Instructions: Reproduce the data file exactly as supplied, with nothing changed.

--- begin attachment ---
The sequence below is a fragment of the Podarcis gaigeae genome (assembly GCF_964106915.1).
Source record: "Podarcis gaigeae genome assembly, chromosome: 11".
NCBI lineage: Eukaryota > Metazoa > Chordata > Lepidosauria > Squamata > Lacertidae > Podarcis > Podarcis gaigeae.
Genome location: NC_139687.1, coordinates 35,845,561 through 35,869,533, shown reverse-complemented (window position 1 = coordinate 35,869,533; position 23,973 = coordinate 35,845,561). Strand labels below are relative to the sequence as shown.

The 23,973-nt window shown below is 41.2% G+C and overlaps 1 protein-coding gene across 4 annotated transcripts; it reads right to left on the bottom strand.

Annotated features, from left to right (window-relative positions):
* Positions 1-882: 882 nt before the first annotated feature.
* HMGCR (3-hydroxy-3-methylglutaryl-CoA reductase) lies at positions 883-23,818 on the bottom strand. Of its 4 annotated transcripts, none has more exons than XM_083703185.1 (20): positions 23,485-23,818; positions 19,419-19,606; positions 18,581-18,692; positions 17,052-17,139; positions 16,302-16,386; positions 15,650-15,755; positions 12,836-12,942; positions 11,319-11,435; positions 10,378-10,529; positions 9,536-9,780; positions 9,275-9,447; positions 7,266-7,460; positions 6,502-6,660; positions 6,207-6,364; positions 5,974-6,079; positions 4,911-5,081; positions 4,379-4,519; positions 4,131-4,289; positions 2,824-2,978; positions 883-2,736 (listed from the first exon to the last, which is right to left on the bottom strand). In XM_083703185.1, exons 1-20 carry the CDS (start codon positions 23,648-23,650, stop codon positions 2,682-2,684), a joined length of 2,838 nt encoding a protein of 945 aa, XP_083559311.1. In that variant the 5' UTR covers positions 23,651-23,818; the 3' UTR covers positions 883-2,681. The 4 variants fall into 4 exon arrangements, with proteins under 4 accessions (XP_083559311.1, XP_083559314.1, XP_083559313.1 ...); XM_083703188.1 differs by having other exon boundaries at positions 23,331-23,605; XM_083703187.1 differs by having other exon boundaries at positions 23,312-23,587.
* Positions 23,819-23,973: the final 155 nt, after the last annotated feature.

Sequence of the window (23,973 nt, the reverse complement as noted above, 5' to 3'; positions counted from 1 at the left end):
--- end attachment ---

The sequence below is a fragment of the Podarcis gaigeae genome (assembly GCF_964106915.1).
Source record: "Podarcis gaigeae genome assembly, chromosome: 11".
NCBI lineage: Eukaryota > Metazoa > Chordata > Lepidosauria > Squamata > Lacertidae > Podarcis > Podarcis gaigeae.
Genome location: NC_139687.1, coordinates 35,845,561 through 35,869,533, shown reverse-complemented (window position 1 = coordinate 35,869,533; position 23,973 = coordinate 35,845,561). Strand labels below are relative to the sequence as shown.

The 23,973-nt window shown below is 41.2% G+C and overlaps 1 protein-coding gene across 4 annotated transcripts; it reads right to left on the bottom strand.

Annotated features, from left to right (window-relative positions):
* Positions 1-882: 882 nt before the first annotated feature.
* HMGCR (3-hydroxy-3-methylglutaryl-CoA reductase) lies at positions 883-23,818 on the bottom strand. Of its 4 annotated transcripts, none has more exons than XM_083703185.1 (20): positions 23,485-23,818; positions 19,419-19,606; positions 18,581-18,692; positions 17,052-17,139; positions 16,302-16,386; positions 15,650-15,755; positions 12,836-12,942; positions 11,319-11,435; positions 10,378-10,529; positions 9,536-9,780; positions 9,275-9,447; positions 7,266-7,460; positions 6,502-6,660; positions 6,207-6,364; positions 5,974-6,079; positions 4,911-5,081; positions 4,379-4,519; positions 4,131-4,289; positions 2,824-2,978; positions 883-2,736 (listed from the first exon to the last, which is right to left on the bottom strand). In XM_083703185.1, exons 1-20 carry the CDS (start codon positions 23,648-23,650, stop codon positions 2,682-2,684), a joined length of 2,838 nt encoding a protein of 945 aa, XP_083559311.1. In that variant the 5' UTR covers positions 23,651-23,818; the 3' UTR covers positions 883-2,681. The 4 variants fall into 4 exon arrangements, with proteins under 4 accessions (XP_083559311.1, XP_083559314.1, XP_083559313.1 ...); XM_083703188.1 differs by having other exon boundaries at positions 23,331-23,605; XM_083703187.1 differs by having other exon boundaries at positions 23,312-23,587.
* Positions 23,819-23,973: the final 155 nt, after the last annotated feature.

Sequence of the window (23,973 nt, the reverse complement as noted above, 5' to 3'; positions counted from 1 at the left end):